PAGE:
Type of Document Dissertation Author McDonald, Paul William Author's Email Address firstname.lastname@example.org URN etd-03292006-174955 Title Localization and Trafficking of the CAENORHABDITIS ELEGANS Dopamine Transporter (DAT-1) Degree PhD Department Neuroscience Advisory Committee
Advisor Name Title Lou Defelice Committee Chair Al George Jr. Committee Member Andy Link Committee Member David Miller Committee Member Randy Blakely Committee Member Keywords
- in vivo
- Caenorhabditis elegans -- Nervous system
- Carrier proteins
Date of Defense 2006-03-24 Availability unrestricted AbstractLOCALIZATION AND TRAFFICKING OF THE CAENORHABDITIS ELEGANS DOPAMINE TRANSPORTER (DAT-1).
PAUL W. MCDONALD
Dissertation under the direction of Professor Randy D. Blakely, Ph.D.
Reuptake of dopamine (DA) through the dopamine transporter (DAT) is the primary mechanism by which DA signaling is terminated at the synapse. Drugs of abuse such as cocaine and amphetamine target DAT, altering DA signaling in the central nervous system. Mechanisms that localize DAT to synapses and control its activity remain ill defined. The soil nematode C. elegans, elaborates a cocaine-sensitive DAT (DAT-1), which is expressed in all the DA neurons of the worm and offers advantages over studies of DATs performed in mammalian systems.
To advance studies of DAT-1 localization and trafficking mechanisms within an intact nervous system in vivo, I first generated DAT-1 specific antibodies to establish wild type DAT-1 localization. Once established, I expressed green fluorescent protein (GFP) fused to NH2-terminal of DAT-1 (GFP:DAT-1) in the DA neurons and examined localization in different compartments within a single neuron. Consistent with native antibody studies, GFP:DAT-1 is expressed throughout the DA neuron, with a synaptic accumulation of signal not seen with cytosolic GFP. Biophysical studies using fluorescent recovery after photobleaching (FRAP) reveal that this accumulation is predominantly immobile, whereas the cell body GFP:DAT-1 remains free to diffuse along the plasma membrane of the neuron.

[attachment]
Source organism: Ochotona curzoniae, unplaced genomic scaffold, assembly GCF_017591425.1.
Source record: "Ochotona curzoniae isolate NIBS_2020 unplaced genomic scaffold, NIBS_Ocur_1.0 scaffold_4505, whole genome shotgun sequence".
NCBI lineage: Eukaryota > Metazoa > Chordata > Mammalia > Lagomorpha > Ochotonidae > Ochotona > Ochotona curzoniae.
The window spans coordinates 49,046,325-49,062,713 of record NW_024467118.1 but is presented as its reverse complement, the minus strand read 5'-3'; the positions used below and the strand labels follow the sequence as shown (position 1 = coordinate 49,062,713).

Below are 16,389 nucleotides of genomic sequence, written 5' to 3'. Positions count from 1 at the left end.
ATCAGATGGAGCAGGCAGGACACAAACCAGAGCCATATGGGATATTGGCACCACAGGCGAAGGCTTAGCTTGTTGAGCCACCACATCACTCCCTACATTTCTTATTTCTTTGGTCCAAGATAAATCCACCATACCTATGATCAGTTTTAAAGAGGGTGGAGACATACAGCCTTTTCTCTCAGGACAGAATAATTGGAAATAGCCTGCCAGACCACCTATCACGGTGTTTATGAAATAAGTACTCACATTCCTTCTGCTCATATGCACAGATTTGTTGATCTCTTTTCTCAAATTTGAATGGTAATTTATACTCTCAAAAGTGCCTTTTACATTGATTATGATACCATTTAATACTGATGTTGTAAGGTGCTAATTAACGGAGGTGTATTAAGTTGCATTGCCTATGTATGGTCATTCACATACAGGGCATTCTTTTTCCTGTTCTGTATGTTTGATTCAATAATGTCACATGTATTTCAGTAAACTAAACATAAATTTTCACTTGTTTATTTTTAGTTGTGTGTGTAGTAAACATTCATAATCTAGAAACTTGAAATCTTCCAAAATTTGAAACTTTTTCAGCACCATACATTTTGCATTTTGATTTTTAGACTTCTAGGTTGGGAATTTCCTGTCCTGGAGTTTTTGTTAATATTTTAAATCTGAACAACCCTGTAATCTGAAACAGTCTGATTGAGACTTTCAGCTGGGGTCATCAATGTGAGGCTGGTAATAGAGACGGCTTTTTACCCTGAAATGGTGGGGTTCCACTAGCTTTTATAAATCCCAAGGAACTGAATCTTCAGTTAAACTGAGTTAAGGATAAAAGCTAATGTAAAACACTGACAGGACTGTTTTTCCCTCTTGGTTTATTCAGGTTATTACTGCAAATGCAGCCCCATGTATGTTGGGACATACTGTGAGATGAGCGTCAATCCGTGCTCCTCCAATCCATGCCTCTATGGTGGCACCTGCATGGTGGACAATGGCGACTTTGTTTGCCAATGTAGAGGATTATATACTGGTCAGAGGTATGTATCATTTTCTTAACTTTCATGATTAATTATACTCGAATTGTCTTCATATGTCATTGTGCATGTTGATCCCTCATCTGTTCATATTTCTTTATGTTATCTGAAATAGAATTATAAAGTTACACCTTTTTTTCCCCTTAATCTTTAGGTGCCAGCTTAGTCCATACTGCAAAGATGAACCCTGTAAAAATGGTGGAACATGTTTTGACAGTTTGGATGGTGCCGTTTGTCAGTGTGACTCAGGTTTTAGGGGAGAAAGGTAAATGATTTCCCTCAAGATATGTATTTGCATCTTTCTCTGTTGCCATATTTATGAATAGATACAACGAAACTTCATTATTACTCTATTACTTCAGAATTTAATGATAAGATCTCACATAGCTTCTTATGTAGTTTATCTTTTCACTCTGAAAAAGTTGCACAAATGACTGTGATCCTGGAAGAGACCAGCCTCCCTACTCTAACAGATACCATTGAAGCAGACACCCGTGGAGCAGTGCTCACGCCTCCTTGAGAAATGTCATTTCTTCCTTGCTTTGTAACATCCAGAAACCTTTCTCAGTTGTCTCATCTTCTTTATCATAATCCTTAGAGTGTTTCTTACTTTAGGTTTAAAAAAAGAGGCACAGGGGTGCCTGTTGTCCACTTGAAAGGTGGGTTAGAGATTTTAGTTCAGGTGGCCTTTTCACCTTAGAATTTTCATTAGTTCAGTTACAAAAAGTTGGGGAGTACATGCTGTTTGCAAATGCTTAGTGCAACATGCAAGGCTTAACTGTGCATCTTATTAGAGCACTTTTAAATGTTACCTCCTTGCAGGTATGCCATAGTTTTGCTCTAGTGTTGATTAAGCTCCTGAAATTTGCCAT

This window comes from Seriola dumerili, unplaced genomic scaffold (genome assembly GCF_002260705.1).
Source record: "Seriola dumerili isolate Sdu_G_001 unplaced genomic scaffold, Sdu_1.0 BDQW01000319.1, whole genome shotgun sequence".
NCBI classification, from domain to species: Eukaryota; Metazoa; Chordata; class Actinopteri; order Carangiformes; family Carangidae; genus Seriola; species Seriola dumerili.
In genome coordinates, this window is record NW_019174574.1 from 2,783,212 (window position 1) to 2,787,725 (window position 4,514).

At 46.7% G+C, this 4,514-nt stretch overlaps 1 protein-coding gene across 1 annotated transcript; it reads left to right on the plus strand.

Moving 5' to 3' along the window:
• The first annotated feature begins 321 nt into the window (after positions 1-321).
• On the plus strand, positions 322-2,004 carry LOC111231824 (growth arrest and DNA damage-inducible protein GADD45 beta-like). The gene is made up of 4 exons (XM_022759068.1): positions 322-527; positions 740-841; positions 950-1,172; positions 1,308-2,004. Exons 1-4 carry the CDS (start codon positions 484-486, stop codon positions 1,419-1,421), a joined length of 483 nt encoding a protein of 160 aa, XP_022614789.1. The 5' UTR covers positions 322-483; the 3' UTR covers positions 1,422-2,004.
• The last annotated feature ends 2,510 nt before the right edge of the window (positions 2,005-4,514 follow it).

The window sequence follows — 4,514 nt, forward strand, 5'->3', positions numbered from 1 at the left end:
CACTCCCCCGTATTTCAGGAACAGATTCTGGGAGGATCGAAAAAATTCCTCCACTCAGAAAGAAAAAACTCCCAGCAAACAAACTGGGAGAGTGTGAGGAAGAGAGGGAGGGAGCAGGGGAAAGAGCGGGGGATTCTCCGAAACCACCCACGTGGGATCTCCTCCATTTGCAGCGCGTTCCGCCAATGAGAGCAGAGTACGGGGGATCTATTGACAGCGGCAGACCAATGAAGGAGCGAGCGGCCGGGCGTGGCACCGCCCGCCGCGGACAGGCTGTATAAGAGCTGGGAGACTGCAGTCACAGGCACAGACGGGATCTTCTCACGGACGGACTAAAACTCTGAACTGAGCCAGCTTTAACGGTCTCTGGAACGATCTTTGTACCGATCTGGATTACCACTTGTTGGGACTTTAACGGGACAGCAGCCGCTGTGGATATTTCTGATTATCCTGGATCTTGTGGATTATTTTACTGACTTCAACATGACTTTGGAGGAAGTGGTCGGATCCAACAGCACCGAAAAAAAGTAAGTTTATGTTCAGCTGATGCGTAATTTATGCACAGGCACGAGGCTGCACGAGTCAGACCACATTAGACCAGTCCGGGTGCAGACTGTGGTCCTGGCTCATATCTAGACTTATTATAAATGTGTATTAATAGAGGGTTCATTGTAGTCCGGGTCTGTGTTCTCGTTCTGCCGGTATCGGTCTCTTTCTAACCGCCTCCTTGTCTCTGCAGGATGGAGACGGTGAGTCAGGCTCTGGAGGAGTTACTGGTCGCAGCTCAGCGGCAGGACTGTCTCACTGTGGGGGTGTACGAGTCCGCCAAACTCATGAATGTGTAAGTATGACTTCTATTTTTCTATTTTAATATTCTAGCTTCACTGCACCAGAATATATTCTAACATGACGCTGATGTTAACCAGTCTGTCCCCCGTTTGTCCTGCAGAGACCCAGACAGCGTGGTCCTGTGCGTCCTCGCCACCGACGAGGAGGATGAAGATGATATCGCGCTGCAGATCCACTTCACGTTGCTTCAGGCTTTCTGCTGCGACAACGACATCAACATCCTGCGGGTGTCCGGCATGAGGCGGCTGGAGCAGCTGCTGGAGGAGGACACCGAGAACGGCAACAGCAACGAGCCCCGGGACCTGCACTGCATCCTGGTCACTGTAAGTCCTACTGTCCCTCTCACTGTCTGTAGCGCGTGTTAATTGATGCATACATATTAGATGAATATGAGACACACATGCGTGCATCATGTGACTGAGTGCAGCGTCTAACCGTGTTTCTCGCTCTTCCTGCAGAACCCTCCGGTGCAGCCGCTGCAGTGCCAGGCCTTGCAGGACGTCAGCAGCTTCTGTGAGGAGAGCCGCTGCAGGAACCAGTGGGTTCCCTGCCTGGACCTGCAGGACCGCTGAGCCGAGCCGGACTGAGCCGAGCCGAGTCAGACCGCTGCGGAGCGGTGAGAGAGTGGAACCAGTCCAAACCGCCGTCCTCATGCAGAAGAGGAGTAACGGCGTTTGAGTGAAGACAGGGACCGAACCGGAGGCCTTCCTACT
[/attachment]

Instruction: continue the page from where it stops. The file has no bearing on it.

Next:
Trafficking studies examining GFP:DAT-1 localization using known synaptic determinant mutants and mutants generated in a forward genetic screen reveal that specific residues within DAT-1 are important for export to both dendritic and synaptic areas, whereas correct localization of DAT-1 is independent of the kinesin motor protein UNC-104. Examination of a truncated version of the GFP:DAT-1 fusion that lacks specific sequence implicated in both protein-protein interactions (GFP:DAT-1(delta IML)) reveal that expression of this mutant transporter in vivo results in protein instability and cell body accumulation, with little effect on synaptic targeting.
Taken together, theses studies develop both a novel system for examination of fusion protein localization and function in vivo and they more specifically report, for the first time, the localization of a cocaine-sensitive DAT in intact DA neurons in vivo setting the stage for future targeted studies of DAT-1.
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